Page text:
Snowflake stock analysis. SNOW stock.
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At 22 times revenue, Snowflake is one of the most expensive stocks on the public markets. The reason for that is rapid growth. It was the fastest company in history to hit 1 billion in revenue. And last years revenue growth was close to 70%.
To understand Snowflake, imagine you are a multinational corporation that has thousands, even millions of different datasets covering all different aspects of your business.
Snowflake provides the software to organize all that data and then analyze it in the cloud. And it does this with artificial intelligence and machine learning. Snowflake also has a unique pricing method whereby companies only pay for the amount of storage and computing power that they use. This means there are no upfront costs or long-term commitments.
Based on the latest share price, Snowflake is valued at 55.1 billion dollars. With 5.1 billion of cash and investments, and zero debt, the enterprise value is 50 billion.
Revenue over the last 12 months climbed to 2.3 billion and free cash flow was 636 million. But because the company is still investing for the future and because of stock-based compensation of almost a billion dollars, net income was negative 858 million.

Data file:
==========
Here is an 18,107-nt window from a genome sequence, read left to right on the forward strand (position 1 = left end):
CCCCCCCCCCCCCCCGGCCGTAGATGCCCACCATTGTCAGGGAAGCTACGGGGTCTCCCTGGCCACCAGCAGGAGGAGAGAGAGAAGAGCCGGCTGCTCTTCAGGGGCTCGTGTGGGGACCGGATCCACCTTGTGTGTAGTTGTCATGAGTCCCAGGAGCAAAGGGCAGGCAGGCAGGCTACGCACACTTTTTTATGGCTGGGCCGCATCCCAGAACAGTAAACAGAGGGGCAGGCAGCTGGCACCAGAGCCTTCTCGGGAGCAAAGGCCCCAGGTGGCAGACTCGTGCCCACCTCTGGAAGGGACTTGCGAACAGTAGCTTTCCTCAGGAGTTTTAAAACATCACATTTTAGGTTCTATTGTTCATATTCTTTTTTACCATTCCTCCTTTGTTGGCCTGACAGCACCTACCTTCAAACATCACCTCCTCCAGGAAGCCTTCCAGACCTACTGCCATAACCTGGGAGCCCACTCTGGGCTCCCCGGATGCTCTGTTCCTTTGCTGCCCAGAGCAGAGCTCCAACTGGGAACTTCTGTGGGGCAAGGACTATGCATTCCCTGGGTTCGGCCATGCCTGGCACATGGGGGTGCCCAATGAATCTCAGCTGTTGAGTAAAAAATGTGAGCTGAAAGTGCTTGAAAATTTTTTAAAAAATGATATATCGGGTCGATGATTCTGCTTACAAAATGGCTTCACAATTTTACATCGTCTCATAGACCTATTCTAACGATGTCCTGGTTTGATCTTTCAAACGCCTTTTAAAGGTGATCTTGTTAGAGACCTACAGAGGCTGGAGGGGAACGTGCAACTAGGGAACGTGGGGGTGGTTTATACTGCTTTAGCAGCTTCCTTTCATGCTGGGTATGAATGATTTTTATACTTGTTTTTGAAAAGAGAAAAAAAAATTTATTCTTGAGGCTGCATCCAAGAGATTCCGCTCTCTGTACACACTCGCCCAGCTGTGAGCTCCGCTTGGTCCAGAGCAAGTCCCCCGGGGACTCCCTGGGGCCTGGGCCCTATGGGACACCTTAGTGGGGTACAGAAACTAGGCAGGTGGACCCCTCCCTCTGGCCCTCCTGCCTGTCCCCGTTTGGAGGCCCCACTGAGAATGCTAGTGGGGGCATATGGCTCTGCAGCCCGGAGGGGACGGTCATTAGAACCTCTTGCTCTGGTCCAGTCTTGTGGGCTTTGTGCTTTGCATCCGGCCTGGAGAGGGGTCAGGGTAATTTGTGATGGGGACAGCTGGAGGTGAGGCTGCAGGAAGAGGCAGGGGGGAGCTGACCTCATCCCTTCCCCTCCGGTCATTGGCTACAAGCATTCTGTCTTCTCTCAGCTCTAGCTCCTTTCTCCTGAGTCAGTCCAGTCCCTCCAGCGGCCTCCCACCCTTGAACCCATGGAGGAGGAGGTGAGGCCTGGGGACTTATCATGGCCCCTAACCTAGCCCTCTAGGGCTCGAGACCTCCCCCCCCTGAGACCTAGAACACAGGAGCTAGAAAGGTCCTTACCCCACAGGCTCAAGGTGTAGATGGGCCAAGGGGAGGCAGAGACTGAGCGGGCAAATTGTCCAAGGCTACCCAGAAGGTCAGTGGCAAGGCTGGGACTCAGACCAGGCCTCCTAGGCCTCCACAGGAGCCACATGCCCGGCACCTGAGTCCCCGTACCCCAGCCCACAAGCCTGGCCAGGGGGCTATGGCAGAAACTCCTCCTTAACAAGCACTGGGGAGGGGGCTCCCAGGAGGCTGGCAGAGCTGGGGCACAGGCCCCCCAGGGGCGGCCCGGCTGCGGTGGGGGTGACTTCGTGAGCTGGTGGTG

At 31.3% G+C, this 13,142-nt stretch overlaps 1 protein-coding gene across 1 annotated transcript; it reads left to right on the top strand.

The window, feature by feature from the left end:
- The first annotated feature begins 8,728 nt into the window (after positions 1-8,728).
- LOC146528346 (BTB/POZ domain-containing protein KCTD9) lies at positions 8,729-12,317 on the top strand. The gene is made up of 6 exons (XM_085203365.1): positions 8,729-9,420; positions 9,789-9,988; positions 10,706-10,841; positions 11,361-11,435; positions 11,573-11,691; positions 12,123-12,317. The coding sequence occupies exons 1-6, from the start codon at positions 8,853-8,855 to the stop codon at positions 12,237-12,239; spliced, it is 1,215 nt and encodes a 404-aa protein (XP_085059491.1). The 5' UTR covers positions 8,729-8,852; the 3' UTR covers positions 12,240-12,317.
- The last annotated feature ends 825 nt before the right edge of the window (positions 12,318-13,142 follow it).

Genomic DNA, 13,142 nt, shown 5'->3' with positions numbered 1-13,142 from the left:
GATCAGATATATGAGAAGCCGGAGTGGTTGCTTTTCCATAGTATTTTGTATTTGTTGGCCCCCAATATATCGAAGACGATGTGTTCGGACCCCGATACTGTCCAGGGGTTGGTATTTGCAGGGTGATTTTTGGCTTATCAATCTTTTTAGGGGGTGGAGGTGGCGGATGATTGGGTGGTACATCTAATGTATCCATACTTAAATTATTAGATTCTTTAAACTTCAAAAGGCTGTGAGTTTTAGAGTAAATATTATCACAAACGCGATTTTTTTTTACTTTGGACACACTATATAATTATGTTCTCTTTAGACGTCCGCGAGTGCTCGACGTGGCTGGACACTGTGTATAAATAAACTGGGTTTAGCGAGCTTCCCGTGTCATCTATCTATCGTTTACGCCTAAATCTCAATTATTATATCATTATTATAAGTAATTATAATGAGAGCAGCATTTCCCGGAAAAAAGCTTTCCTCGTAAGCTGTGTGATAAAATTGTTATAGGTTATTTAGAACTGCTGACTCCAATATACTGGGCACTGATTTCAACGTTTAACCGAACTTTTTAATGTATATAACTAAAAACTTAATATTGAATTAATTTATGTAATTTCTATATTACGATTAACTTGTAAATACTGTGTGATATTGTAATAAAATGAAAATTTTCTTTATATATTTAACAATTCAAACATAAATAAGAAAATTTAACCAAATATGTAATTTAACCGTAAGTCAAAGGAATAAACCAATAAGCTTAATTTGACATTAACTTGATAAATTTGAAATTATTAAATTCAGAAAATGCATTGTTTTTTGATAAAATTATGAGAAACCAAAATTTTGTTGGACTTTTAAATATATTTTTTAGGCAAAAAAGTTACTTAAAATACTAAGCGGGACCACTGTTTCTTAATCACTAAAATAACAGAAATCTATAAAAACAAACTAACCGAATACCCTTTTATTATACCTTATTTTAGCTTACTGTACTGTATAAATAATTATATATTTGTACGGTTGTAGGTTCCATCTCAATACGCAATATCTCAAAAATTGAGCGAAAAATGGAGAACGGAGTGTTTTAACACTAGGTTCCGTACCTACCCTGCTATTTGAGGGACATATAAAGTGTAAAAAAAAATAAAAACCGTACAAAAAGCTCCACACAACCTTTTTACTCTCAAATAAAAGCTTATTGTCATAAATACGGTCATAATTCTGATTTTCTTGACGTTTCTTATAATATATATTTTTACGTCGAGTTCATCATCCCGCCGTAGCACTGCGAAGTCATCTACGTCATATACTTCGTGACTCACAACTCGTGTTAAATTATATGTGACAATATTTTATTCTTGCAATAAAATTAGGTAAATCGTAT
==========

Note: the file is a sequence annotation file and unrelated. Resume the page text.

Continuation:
But it’s also worth mentioning that Snowflake has remaining performance obligations of 3.4 billion, the majority of this should be recognized as revenue within the next two years. That means the price to sales multiple is maybe not as high as the numbers suggest.
And aside from rapid revenue growth, Snowflake boasts a number of impressive metrics.
Net revenue retention in Q1 was 151%, gross margins were 77% and adjusted free cash flow hit 46% of revenue.
And Snowflake is also a benefficiary of the AI boom. Large language models are built on vast amounts of data and Snowflake can help organizations run such models on their own data and help to structure not text-forms of data.
Moreover Snowflake is integrated with all 3 of the fast growing cloud platforms, AWS, Google Cloud and Azure.
On the Q1 earnings call CEO Frank Slootman said that Data science, machine learning and AI use cases on Snowflake are growing every day. In Q1, more than 1,500 customers leveraged Snowflake for one of these workloads, up 91% year-over-year.
Interestingly, Snowflake dropped 11% after earnings due to a cut in guidance but it took investors less than 5 trading sessions to recoup those losses.
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